The New Yorker released a documentary showcasing how directions are given in Costa Rica. The film brings to light the unique and even comical way in which Ticos give addresses and navigate the country.
“Unlike American addresses, which make it easy to arrive at your destination without much thinking, Costa Rican directions require you to get acquainted with the landscape you are traversing and the people who call it home,” The New Yorker pointed out.
One of the most famous directions given is the “del antiguo higuerón,” which the newspaper also described. The tree was part of an intersection in San Pedro and soon became an iconic landmark.
“For an outsider, those directions might be almost inscrutable—where is the new tree, and why speak of its predecessor? But, for someone who grew up in the area, the use of such landmarks would be completely natural. In the words of Santos’s grandmother, Ligia Kopper: “I find it so quickly. It’s normal, it’s a part of life,” added the media outlet.
As shown by the documentary, Costa Ricans usually don’t have house numbers nor numbered streets and will rely on reference points.
“If Costa Rican addresses are based on an alternative understanding of space, they are also infused with a nonlinear conception of time. Directions sometimes call on things no longer present but whose memory remains,” the creators of the film mentioned.
They also pointed out that the country’s sense of community can be perceived in the way directions are given, as they believe they are a “reference to my community, to my home, to the tree over there.”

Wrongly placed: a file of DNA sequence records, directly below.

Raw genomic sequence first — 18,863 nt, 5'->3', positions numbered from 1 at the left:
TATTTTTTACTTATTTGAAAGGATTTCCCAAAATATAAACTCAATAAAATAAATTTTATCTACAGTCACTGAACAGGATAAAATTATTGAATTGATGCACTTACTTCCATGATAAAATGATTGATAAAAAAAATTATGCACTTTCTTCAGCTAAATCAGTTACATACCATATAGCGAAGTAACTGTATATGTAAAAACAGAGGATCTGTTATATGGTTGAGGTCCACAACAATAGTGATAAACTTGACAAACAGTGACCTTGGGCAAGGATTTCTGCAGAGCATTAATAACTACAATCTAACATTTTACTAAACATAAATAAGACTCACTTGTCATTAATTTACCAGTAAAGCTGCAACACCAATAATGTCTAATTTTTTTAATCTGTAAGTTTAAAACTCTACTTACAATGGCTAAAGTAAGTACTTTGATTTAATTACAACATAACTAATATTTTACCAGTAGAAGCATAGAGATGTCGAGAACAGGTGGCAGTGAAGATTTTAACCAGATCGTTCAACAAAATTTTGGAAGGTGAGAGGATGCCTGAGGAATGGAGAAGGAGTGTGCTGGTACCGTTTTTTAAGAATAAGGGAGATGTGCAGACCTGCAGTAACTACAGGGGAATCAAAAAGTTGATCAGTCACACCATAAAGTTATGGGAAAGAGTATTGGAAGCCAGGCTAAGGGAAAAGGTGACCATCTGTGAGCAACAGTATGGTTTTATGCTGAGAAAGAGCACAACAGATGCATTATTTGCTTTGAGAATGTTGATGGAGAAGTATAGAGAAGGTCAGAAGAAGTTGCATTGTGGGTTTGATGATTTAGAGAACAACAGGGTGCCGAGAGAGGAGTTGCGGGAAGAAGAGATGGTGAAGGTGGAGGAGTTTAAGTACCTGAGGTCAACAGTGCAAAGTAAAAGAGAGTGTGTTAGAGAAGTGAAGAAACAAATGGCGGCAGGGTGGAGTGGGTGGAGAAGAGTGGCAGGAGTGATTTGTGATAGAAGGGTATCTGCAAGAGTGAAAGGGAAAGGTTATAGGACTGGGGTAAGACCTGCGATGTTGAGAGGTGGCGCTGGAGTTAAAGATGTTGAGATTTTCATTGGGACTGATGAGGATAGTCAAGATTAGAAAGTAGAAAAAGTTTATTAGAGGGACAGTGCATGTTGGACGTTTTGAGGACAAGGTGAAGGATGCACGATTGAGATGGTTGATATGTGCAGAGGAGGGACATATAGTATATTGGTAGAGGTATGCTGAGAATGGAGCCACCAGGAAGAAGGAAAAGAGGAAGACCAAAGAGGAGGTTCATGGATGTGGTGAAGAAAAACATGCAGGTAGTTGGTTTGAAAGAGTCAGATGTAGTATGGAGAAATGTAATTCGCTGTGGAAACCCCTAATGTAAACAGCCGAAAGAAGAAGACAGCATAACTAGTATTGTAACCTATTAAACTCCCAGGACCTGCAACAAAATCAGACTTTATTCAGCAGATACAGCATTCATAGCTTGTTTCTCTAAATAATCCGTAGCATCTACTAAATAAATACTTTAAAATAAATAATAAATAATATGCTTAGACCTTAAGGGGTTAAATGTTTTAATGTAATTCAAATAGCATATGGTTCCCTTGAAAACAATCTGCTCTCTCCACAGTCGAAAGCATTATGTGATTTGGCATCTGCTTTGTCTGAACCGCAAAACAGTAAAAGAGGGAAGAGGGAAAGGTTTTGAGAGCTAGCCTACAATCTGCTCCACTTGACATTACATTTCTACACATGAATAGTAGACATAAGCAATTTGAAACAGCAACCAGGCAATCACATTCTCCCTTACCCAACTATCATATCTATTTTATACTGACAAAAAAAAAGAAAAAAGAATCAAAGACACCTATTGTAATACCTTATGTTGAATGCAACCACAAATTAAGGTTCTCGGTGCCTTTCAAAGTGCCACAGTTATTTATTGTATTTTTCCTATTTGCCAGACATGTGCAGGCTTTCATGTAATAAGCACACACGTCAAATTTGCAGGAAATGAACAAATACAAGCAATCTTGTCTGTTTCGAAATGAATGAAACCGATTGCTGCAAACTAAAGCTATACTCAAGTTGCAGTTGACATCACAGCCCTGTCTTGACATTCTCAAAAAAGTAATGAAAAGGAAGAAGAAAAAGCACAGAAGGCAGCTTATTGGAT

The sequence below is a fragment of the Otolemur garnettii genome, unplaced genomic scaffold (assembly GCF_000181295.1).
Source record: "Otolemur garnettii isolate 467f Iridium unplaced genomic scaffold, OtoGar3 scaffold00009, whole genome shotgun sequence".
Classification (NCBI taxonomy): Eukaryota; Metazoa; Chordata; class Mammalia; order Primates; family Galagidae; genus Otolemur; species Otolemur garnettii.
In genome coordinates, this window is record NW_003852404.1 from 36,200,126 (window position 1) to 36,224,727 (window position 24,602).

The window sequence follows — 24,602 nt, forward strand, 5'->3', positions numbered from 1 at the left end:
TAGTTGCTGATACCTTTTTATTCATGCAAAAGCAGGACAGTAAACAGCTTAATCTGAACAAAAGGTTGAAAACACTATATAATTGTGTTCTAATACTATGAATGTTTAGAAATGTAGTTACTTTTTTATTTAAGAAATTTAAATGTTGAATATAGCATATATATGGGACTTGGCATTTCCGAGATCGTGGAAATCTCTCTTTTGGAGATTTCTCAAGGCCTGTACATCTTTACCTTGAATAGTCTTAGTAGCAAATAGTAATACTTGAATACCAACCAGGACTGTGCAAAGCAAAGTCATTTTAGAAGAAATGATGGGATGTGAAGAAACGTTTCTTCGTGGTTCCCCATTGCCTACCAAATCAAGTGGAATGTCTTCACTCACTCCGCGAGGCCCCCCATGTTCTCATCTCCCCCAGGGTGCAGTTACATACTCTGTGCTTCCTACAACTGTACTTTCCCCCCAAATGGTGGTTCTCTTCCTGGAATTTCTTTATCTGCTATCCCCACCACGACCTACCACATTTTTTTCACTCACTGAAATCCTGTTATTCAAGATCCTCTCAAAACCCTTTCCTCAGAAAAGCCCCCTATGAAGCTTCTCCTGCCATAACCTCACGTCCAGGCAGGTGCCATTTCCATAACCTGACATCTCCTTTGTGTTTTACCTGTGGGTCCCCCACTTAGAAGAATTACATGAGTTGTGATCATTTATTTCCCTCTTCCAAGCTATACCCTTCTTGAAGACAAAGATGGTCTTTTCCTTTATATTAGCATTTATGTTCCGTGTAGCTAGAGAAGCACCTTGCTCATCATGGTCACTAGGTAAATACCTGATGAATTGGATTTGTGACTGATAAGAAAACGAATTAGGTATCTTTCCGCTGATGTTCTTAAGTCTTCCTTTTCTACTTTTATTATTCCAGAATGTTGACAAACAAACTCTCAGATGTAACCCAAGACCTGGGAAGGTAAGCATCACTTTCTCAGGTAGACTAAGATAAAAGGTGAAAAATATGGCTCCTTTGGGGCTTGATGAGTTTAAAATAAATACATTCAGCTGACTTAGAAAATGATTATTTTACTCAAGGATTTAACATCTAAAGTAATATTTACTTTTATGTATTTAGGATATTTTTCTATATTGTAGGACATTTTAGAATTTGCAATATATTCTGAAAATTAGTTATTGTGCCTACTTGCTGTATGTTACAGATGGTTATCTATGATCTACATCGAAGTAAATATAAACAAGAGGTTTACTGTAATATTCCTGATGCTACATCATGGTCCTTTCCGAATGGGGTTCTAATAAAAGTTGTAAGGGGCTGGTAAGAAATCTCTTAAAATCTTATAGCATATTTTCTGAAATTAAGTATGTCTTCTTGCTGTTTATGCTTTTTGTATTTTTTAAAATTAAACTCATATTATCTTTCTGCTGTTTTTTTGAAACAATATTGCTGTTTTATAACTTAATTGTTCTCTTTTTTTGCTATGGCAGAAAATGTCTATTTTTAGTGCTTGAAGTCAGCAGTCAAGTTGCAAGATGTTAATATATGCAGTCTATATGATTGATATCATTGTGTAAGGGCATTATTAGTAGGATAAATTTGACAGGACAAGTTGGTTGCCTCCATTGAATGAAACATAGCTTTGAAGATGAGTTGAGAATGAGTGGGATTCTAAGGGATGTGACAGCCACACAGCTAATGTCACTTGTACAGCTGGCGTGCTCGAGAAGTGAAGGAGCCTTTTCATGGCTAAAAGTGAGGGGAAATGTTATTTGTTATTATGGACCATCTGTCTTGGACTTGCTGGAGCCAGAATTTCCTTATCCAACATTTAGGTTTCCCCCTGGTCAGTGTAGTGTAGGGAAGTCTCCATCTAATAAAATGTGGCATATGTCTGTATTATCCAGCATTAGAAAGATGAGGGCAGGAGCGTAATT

Often, “pulperias,” houses decorated in particular ways or painted a certain color, stadiums, fruit trees, or former iconic landmarks are used to help someone get to where they’re going.
“…The most poetic of those tributes is to the obelisk that once rose over Paseo Colón, one of the main thoroughfares in San José. Built in the early twentieth century, the obelisk was the crowning jewel of the promenade. After it was demolished in the nineteen-fifties to make way for cars, residents took to giving directions “from the obelisk’s scar,” the article highlighted.
Now, technology is taking over, and people often use Waze or Google Maps to move around. However, Ticos have managed to preserve their irreplaceable way to give “direcciones.”